How You Can Be Confident In An Arrogant World

This morning I woke up to my iPhone’s alarm. The first thing I did was check Instagram. A flood of last minute Coachella pictures – tiny girls in string bikinis, metallic tattoos, sun hats, and sun-kissed skin. Every single girl looking flawless, every single one receiving hundreds of likes, and every single one showing me what I should strive to be more like.

I got out of bed and looked in the mirror, only to be dismayed by the entirely different species of female staring back at me. New breakout on my chin, frizzy hair stuck to my forehead, bloated from last night’s dinner consisting of pizza and wine.

I am the girl who gets 40 likes maximum on my Instagram photos. I am the girl who wears a grey t-shirt and flip flops on a regular basis. Not only that, but I’m who talks about Oreos in my social media bios because I can’t claim to be a “model/free spirit.” In other words, I’m pretty average.

But I am also learning that none of that should matter when it comes to my confidence.

Knowing this, or even beginning to know it, allows me to feel content and worthy, despite having a bad hair day or waking up to an inbox of rejection emails. However, it also came with discovering some surprising things about what happens when you go from feeling borderline invisible to suddenly feeling like you matter.

The people around you will be confused. My friends who tell me I look nice when we go out don’t know what to say when I thank them instead of trying to deny it. My mom doesn’t understand what changed when all of a sudden I tell her I feel like things in my life will turn out okay even though I’m going on my second month of unemployment. The guy I spent six months “hanging out” with didn’t understand when I walked away from what he didn’t want to give me. Everyone in my life is primarily accustomed to complaints about how I’m not smart, beautiful, or talented enough – and they’re uncomfortable with my sudden calm acceptance of what I have and who I am. I received a lot of, “Wow, someone’s feeling good about herself today,” as a default response. It felt wrong to agree – it felt like they were accusing me of gaining what they’ve always claimed to wish I had; confidence.

This led me to realize that sometimes having confidence mislabels you as being arrogant. Confidence and arrogance are two very different concepts, but they linger along the same fine line. No, I don’t think I am as beautiful as the girls in those Instagram photos. No, I don’t think I am a better writer than Hemingway. No, I don’t think I’m unemployed because I haven’t stumbled upon a job “good enough” for me yet.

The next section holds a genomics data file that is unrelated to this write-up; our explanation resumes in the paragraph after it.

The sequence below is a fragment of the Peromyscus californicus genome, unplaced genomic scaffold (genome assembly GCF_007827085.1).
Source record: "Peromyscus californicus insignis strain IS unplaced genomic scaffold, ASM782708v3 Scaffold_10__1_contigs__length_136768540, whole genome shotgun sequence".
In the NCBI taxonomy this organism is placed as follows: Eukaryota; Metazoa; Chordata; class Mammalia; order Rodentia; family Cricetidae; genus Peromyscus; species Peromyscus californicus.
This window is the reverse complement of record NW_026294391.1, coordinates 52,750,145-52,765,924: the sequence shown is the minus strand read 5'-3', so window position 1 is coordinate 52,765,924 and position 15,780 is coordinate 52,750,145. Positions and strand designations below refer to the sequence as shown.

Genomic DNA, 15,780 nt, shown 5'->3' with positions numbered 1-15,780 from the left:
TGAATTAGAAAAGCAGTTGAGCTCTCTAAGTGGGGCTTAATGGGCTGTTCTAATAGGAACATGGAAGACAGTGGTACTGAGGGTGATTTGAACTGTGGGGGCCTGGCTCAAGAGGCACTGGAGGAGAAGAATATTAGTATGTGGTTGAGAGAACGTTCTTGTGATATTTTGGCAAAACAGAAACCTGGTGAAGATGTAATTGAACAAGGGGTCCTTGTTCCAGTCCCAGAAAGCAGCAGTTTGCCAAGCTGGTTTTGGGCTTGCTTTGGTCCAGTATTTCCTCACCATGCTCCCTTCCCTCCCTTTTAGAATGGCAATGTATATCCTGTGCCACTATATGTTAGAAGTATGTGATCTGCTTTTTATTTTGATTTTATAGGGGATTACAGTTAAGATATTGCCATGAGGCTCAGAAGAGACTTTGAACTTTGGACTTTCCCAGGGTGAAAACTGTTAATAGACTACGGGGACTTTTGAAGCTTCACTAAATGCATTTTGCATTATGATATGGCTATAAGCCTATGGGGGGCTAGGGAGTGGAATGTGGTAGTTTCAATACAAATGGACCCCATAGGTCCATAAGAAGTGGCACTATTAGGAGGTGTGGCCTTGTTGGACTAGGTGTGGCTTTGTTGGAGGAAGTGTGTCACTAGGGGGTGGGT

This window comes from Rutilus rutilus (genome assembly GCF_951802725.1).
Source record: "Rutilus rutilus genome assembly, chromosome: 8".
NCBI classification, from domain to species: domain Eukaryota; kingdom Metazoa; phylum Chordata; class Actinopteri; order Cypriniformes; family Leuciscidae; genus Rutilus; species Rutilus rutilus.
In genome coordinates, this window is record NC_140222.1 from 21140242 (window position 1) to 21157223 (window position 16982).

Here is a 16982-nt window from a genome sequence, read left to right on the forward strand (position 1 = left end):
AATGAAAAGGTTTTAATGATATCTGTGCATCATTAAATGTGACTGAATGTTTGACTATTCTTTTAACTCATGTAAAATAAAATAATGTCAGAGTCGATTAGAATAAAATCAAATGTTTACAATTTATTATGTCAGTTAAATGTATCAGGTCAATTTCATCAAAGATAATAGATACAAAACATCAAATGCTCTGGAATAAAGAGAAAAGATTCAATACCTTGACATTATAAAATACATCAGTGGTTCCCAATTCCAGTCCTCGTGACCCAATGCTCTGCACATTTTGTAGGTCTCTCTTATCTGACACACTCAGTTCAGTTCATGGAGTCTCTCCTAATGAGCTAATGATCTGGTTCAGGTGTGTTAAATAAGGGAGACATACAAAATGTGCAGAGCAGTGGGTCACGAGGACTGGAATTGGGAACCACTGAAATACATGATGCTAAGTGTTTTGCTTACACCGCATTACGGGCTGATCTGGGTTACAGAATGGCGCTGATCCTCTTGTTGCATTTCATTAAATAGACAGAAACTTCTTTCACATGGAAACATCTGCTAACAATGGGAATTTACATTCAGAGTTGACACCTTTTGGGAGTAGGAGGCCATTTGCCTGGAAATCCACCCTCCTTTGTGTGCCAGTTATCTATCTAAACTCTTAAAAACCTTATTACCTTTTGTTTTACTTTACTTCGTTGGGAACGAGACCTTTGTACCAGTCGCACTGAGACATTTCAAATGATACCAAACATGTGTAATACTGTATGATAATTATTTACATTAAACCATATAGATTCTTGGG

But, that doesn’t mean I am ugly, untalented, or unemployable. I have strengths to offer. I have weaknesses that hold me back, but I don’t know a single person who doesn’t. Finding confidence, to me, means finding acceptance of myself – not believing I am more or letting myself feel like I am less. I believe that I am capable of consistently bettering myself, and I believe that the mistakes I make will help me in that process.

“To be yourself in a world that is constantly trying to make you something else is the greatest accomplishment.” Ralph Waldo Emerson

As it turns out, some of the clichés are true. Confidence cannot be affected by the people around you. The definition of confidence, as mentioned above, has to do with self-assurance and firm trust. It doesn’t have to do with how many people like you, praise you, tear you down, or lift you up. A good test grade, a bone-crushing hug, a whispered, “I love you,” a fire emoji commented on an Instagram picture – these are all we love to receive. But we can’t depend on any of them. It took me being in my house alone, reading soul-crushing comments on one of my articles, all while recovering from a seven second voicemail that defeated a dream of mine which I had already been envisioning. It’s on days like that where I still have to remember that things will be okay. I still have to trust that I am more than what other people think I am. We all are.

The next time someone snickers, “Wow, someone’s feeling good about herself today,” I’ll accept their compliment, nod in agreement, and say, “I hope you’re feeling good about yourself too.”

Featured Image via Unsplash


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